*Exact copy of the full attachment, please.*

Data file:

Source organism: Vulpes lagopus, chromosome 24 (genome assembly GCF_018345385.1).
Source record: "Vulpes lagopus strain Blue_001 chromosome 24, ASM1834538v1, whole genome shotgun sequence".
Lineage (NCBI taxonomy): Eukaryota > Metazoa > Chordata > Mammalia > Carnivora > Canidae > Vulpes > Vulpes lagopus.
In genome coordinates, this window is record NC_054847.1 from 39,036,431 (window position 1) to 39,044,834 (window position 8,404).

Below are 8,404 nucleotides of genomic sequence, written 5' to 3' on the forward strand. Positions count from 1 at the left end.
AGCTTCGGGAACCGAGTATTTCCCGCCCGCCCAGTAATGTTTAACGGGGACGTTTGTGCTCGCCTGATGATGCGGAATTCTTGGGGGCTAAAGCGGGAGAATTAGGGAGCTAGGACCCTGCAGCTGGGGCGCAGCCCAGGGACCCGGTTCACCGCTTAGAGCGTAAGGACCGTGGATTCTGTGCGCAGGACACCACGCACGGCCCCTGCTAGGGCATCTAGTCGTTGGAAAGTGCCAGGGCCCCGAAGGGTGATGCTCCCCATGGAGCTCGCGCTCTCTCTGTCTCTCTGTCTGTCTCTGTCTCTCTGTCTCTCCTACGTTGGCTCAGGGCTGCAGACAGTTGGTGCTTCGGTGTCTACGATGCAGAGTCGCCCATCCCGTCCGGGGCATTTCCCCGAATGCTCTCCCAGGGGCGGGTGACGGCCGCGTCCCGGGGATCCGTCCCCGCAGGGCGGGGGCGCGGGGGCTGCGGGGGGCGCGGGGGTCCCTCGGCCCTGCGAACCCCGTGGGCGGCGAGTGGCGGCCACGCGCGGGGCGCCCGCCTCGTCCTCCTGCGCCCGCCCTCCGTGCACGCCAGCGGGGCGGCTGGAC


Source organism: Vulpes lagopus, chromosome 24 (genome assembly GCF_018345385.1).
Source record: "Vulpes lagopus strain Blue_001 chromosome 24, ASM1834538v1, whole genome shotgun sequence".
Lineage (NCBI taxonomy): Eukaryota > Metazoa > Chordata > Mammalia > Carnivora > Canidae > Vulpes > Vulpes lagopus.
In genome coordinates, this window is record NC_054847.1 from 39,036,431 (window position 1) to 39,044,834 (window position 8,404).

Below are 8,404 nucleotides of genomic sequence, written 5' to 3' on the forward strand. Positions count from 1 at the left end.
AGCTTCGGGAACCGAGTATTTCCCGCCCGCCCAGTAATGTTTAACGGGGACGTTTGTGCTCGCCTGATGATGCGGAATTCTTGGGGGCTAAAGCGGGAGAATTAGGGAGCTAGGACCCTGCAGCTGGGGCGCAGCCCAGGGACCCGGTTCACCGCTTAGAGCGTAAGGACCGTGGATTCTGTGCGCAGGACACCACGCACGGCCCCTGCTAGGGCATCTAGTCGTTGGAAAGTGCCAGGGCCCCGAAGGGTGATGCTCCCCATGGAGCTCGCGCTCTCTCTGTCTCTCTGTCTGTCTCTGTCTCTCTGTCTCTCCTACGTTGGCTCAGGGCTGCAGACAGTTGGTGCTTCGGTGTCTACGATGCAGAGTCGCCCATCCCGTCCGGGGCATTTCCCCGAATGCTCTCCCAGGGGCGGGTGACGGCCGCGTCCCGGGGATCCGTCCCCGCAGGGCGGGGGCGCGGGGGCTGCGGGGGGCGCGGGGGTCCCTCGGCCCTGCGAACCCCGTGGGCGGCGAGTGGCGGCCACGCGCGGGGCGCCCGCCTCGTCCTCCTGCGCCCGCCCTCCGTGCACGCCAGCGGGGCGGCTGGAC